I. The Gibraltar inquest
103. An inquest by the Gibraltar Coroner into the killings was opened on 6 September 1988.The families of the deceased (which included the applicants) were represented, as were the SAS soldiers and the United Kingdom Government.The inquest was presided over by the Coroner, who sat with a jury chosen from the local population.
104. Prior to the inquest, three certificates to the effect that certain information should not, in the public interest, be disclosed, were issued by the Secretary of State for the Home Department, the Secretary of State for Defence and the Deputy Governor of Gibraltar, dated respectively 26 August, 30 August and 2 September 1988.These stated that the public interest required that the following categories of information be protected from disclosure:
1.In the case of the seven military witnesses, theobjection was to the disclosure of any information ordocuments which would reveal:
(i) their identity;
(ii) the identity, location, chains of command, method of operation and the capabilities of the units with which the soldiers were serving on 6 March 1988;
(iii) the nature of their specialist training or equipment;
(iv) the nature of any previous operational activities of the soldiers, or of any units with which any of them might at any time have served;
(v) in the case of Soldier G (the ammunition technical officer), any defence intelligence information, activities or operations (and the sources of intelligence), including those on the basis of which his assessments were made and details of security forces counter-measures capabilities, including methods of operation, specialist training and equipment.
2.In the case of Security Service witnesses, theobjection was to the disclosure of information which wouldreveal:
(a) the identities of members of the Security Service, and details of their deployment, training and equipment;
(b) all sources of intelligence information;
(c) all details of the activities and operations of the Security Service.
105. As was, however, expressly made clear in the certificates, no objection was taken to the giving of evidence by either military or Security Service witnesses as to:
(i) the nature of the information relating to the fearedIRA plot, which was transmitted to the Commissioner ofPolice and others concerned (including general evidence asto the nature of a Provisional IRA active service unit);
(ii) the assessments made by Soldier G as to the likelihoodof, and the risks associated with, an explosive device andas to the protective measures which might have to be taken;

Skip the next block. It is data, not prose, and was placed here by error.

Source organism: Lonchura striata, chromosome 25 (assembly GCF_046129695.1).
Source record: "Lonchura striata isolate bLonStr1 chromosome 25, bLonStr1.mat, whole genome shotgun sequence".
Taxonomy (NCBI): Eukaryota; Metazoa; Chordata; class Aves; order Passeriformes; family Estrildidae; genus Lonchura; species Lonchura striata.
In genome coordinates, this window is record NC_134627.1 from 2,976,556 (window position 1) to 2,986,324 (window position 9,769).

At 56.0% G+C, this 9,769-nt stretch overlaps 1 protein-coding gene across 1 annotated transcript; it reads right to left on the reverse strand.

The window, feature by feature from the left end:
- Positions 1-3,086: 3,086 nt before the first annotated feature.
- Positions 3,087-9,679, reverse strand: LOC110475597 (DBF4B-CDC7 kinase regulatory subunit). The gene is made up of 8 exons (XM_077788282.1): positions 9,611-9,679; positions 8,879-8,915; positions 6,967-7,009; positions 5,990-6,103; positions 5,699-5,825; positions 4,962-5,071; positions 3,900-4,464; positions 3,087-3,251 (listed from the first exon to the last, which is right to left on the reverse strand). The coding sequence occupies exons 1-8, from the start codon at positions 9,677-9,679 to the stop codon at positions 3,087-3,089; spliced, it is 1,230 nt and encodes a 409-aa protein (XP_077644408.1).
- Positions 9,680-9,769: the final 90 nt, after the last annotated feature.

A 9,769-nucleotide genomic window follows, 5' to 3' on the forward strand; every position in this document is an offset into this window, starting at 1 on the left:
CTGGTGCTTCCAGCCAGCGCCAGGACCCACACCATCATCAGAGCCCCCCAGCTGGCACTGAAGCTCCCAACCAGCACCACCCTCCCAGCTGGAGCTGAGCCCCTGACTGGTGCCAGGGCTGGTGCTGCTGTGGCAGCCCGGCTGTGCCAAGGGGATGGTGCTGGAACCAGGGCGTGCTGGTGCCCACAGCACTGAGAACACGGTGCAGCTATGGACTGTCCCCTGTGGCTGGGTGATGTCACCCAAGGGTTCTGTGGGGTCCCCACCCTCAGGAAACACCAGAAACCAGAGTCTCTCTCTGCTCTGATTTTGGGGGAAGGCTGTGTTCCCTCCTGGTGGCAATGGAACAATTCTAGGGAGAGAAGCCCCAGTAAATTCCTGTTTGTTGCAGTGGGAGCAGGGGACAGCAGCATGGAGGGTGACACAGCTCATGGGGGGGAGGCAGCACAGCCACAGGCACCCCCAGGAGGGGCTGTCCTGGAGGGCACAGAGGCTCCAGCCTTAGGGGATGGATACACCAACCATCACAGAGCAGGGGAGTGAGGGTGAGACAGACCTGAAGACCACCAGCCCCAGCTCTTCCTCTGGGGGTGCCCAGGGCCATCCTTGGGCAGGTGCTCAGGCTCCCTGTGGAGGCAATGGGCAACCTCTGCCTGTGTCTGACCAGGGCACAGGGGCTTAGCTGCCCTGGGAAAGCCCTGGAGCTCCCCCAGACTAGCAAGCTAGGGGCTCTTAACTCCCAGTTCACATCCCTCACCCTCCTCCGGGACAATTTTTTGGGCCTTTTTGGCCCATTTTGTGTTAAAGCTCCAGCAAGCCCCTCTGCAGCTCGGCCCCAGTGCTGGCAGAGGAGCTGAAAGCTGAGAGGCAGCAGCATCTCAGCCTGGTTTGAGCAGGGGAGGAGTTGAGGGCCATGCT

(iii) the events leading up to the shootings on6 March 1988 and the circumstances surrounding them,including evidence relating to the transfer of control tothe military power.
106. The inquest lasted until 30 September and during the nineteen days it sat, evidence was heard from seventy-nine witnesses, including the soldiers, police officers and surveillance personnel involved in the operation.Evidence was also heard from pathologists, forensic scientists and experts in relation to the detonation of explosive devices.
1.Pathologists’ evidence at the inquest
107. Evidence was given by Professor Watson, the pathologist who had conducted the post-mortem on the deceased on 7 March 1988 and also by Professor Pounder called on behalf of the applicants (see paragraph 102 above).
108. Concerning Farrell, it was found that she had been shot three times in the back, from a distance of some three feet according to Professor Pounder.She had five wounds to the head and neck.The facial injuries suggested that either the entire body or at least the upper part of the body was turned towards the shooter.A reasonable scenario consistent with the wounds was that she received the shots to the face while facing the shooter, then fell away and received the shots to the back. Professor Watson agreed that the upward trajectory of the bullets that hit Farrell indicated that she was going down or was down when she received them.Altogether she had been shot eight times.
109. Concerning McCann, he had been shot in the back twice and had three wounds in the head.The wound on the top of the head suggested that the chest wounds came before the head wound and that he was down or very far down when it was inflicted.The shots to the body were at about a 45-degree angle.He had been hit by five bullets.
110. Concerning Savage, he had been hit by sixteen bullets.He had seven wounds to the head and neck, five on the front of the chest, five on the back of the chest, one on the top of each shoulder, three in the abdomen, two in the left leg, two in the right arm and two on the left hand.The position of the entry wounds suggested that some of the wounds were received facing the shooter.But the wounds in the chest had entered at the back of the chest.Professor Watson agreed that Savage was “riddled with bullets” and that “it was like a frenzied attack”.He agreed that it would be reasonable to suppose from the strike marks on the pavement that bullets were fired into Savage’s head as he lay on the ground.Professor Pounder also agreed that the evidence from strike marks on the ground and the angle and state of wounds indicated that Savage was struck by bullets when lying on his back on the ground by a person shooting standing towards his feet.He insisted under examination by counsel for the soldiers that the three strike marks on the ground within the chalk outline corresponded with wounds to the head.In his view “those wounds must have been inflicted when either the head was on the ground or very close to the ground indeed” and when pressed “within inches of the ground”.
2.Forensic evidence at the inquest